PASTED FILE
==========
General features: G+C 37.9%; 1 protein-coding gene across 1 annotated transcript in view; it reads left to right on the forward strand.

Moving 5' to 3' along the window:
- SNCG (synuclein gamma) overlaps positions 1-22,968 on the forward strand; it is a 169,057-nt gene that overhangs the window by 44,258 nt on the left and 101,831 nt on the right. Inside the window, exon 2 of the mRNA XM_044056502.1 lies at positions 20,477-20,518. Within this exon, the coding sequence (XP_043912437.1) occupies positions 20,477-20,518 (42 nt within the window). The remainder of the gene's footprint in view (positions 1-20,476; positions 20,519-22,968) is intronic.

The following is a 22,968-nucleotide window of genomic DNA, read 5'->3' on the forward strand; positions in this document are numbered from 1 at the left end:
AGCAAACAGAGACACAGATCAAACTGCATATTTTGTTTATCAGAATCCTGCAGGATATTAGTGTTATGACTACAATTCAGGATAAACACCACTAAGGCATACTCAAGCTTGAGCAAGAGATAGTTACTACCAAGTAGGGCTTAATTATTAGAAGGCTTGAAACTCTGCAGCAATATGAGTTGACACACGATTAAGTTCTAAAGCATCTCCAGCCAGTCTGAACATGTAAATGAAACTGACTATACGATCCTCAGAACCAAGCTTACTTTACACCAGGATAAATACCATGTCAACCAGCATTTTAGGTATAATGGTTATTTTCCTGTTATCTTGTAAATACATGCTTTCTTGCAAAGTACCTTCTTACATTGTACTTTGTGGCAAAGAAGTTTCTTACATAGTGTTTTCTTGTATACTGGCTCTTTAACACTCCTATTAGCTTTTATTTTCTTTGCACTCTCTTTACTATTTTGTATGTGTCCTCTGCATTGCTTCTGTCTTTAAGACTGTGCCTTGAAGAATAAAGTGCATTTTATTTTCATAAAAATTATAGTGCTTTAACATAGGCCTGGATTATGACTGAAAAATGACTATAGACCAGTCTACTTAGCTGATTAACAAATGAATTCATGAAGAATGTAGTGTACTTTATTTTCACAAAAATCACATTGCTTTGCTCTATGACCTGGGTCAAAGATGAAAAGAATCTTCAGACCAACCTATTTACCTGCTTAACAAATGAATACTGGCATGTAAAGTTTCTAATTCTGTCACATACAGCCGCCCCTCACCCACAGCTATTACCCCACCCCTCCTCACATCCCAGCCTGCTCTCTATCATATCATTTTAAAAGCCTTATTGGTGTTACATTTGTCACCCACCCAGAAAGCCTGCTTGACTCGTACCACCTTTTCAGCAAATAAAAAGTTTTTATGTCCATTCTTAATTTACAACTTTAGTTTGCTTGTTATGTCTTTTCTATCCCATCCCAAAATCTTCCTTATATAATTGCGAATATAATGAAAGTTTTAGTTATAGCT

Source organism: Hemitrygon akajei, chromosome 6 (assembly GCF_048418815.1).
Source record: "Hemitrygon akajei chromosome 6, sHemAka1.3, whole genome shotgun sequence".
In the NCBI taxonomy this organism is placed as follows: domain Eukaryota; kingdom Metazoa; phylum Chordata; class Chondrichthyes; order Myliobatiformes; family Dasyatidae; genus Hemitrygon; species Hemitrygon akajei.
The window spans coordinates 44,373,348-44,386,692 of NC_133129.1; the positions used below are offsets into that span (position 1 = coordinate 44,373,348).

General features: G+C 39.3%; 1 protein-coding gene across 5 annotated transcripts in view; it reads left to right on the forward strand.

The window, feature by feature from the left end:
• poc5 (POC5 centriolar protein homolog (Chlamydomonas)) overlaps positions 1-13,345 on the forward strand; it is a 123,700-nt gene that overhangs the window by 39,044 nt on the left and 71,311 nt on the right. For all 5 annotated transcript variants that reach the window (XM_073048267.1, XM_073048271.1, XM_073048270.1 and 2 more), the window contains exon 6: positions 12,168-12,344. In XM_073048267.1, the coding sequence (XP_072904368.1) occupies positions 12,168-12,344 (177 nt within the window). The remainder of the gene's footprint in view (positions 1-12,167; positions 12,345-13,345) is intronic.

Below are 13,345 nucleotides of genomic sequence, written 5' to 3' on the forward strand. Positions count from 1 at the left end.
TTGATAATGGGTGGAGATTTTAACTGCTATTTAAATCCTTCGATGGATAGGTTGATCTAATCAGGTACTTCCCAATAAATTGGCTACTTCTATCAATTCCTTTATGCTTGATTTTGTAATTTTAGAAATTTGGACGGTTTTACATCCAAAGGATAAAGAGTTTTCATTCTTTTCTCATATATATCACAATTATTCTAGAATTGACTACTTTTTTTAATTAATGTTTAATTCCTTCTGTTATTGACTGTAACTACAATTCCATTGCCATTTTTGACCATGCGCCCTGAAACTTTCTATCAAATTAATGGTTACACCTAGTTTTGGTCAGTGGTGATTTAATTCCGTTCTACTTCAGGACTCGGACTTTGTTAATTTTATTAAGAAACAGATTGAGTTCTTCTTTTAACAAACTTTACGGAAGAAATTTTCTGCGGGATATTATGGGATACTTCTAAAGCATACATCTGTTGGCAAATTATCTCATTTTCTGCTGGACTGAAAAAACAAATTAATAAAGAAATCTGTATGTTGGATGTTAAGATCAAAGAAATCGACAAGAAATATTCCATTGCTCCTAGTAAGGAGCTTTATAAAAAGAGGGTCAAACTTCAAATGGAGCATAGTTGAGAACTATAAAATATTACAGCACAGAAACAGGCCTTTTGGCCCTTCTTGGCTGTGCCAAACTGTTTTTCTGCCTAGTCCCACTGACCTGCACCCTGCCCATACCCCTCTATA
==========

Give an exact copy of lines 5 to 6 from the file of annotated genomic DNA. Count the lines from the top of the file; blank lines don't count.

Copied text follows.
AGCAAACAGAGACACAGATCAAACTGCATATTTTGTTTATCAGAATCCTGCAGGATATTAGTGTTATGACTACAATTCAGGATAAACACCACTAAGGCATACTCAAGCTTGAGCAAGAGATAGTTACTACCAAGTAGGGCTTAATTATTAGAAGGCTTGAAACTCTGCAGCAATATGAGTTGACACACGATTAAGTTCTAAAGCATCTCCAGCCAGTCTGAACATGTAAATGAAACTGACTATACGATCCTCAGAACCAAGCTTACTTTACACCAGGATAAATACCATGTCAACCAGCATTTTAGGTATAATGGTTATTTTCCTGTTATCTTGTAAATACATGCTTTCTTGCAAAGTACCTTCTTACATTGTACTTTGTGGCAAAGAAGTTTCTTACATAGTGTTTTCTTGTATACTGGCTCTTTAACACTCCTATTAGCTTTTATTTTCTTTGCACTCTCTTTACTATTTTGTATGTGTCCTCTGCATTGCTTCTGTCTTTAAGACTGTGCCTTGAAGAATAAAGTGCATTTTATTTTCATAAAAATTATAGTGCTTTAACATAGGCCTGGATTATGACTGAAAAATGACTATAGACCAGTCTACTTAGCTGATTAACAAATGAATTCATGAAGAATGTAGTGTACTTTATTTTCACAAAAATCACATTGCTTTGCTCTATGACCTGGGTCAAAGATGAAAAGAATCTTCAGACCAACCTATTTACCTGCTTAACAAATGAATACTGGCATGTAAAGTTTCTAATTCTGTCACATACAGCCGCCCCTCACCCACAGCTATTACCCCACCCCTCCTCACATCCCAGCCTGCTCTCTATCATATCATTTTAAAAGCCTTATTGGTGTTACATTTGTCACCCACCCAGAAAGCCTGCTTGACTCGTACCACCTTTTCAGCAAATAAAAAGTTTTTATGTCCATTCTTAATTTACAACTTTAGTTTGCTTGTTATGTCTTTTCTATCCCATCCCAAAATCTTCCTTATATAATTGCGAATATAATGAAAGTTTTAGTTATAGCT

Source organism: Hemitrygon akajei, chromosome 6 (assembly GCF_048418815.1).